How do you calculate the altitude of a satellite in geosynchronous orbit?
Using the equation for gravitational force and the equation for centripetal force?
So... m(v)^2/r = G(m1m2/d^2)
We started off in class with m(2*pi*r/86400 s)^2/r = G(m1m2/d^2)
What now? Thanks.
- kirchweyLv 710 years agoBest Answer
First, d = r, and let's use M = central mass, m = orbiting mass, so rewrite the equations and clean up the parentheses:
m(2*pi*r/86400)^2/r = GMm/r^2
Rearrange, grouping like terms, canceling where possible:
(2*pi/86400)^2 = GM/r^3
r^3 = GM/(2*pi/86400)^2
r = (GM/(2*pi/86400)^2)^(1/3)
Now set G = 6.67428E-11 N-m^2/kg^2, M(earth) = 5.9742E+24 kg, and (ta!)
r = (6.67428E-11*5.9742E+24 /(2*pi/86400)^2)^(1/3) = 42245843 m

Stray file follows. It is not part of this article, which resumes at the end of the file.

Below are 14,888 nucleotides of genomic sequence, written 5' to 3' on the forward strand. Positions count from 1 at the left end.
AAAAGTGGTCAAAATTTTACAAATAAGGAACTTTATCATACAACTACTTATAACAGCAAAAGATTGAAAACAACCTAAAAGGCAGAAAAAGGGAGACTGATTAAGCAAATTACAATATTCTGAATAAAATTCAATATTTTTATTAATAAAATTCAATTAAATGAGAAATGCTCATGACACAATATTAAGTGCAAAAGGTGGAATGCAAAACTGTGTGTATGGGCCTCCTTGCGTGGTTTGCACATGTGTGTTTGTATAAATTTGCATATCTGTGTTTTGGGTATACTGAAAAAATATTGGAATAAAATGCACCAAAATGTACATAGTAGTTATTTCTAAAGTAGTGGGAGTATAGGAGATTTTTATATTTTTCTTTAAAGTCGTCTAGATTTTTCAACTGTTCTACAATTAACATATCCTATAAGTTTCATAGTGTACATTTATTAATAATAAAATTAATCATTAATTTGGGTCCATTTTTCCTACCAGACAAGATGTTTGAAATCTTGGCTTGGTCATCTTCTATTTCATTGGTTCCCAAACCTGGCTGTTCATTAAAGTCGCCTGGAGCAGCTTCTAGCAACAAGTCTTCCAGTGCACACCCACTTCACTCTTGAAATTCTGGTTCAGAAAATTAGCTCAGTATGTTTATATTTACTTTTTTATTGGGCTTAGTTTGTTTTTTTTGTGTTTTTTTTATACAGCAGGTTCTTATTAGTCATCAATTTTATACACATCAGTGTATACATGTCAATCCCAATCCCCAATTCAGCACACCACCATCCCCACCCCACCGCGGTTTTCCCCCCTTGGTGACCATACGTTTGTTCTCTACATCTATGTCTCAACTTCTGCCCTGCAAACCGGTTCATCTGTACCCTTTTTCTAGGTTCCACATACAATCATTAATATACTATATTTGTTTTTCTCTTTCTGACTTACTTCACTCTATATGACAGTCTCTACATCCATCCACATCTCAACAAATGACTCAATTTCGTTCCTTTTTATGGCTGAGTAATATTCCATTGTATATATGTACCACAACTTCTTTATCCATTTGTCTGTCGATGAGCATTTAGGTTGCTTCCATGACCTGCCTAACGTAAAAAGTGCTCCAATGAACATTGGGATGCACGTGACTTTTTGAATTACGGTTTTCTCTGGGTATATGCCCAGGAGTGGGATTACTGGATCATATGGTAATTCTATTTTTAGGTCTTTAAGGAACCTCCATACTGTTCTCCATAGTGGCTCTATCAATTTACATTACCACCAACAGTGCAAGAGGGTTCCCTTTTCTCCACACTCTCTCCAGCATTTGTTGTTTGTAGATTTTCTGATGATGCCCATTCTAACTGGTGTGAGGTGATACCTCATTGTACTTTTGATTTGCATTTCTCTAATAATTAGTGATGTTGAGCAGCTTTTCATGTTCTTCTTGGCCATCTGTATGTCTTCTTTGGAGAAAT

Altitude h = r-re = 42245843-6378100 = 35867743 m
Now I hate to toss in a monkey wrench, but the actual rotation period of the earth is not exactly 24 h or 86400 s. The 24-h day is the average time between sightings of the sun in the same part of the sky, but each day our direction to the sun changes by about 1 degree because we are orbiting around it. A "sidereal day" is the time it takes to make one rotation relative to the distant stars, and it is this rotation rate that determines centripetal force. Google says the sidereal day is 86164.0905 s. If we plug that time into the equation, r = 42168907 m and h = 35790807 m, not a big difference but in better agreement with the more authoritative sources like wiki (ref.)..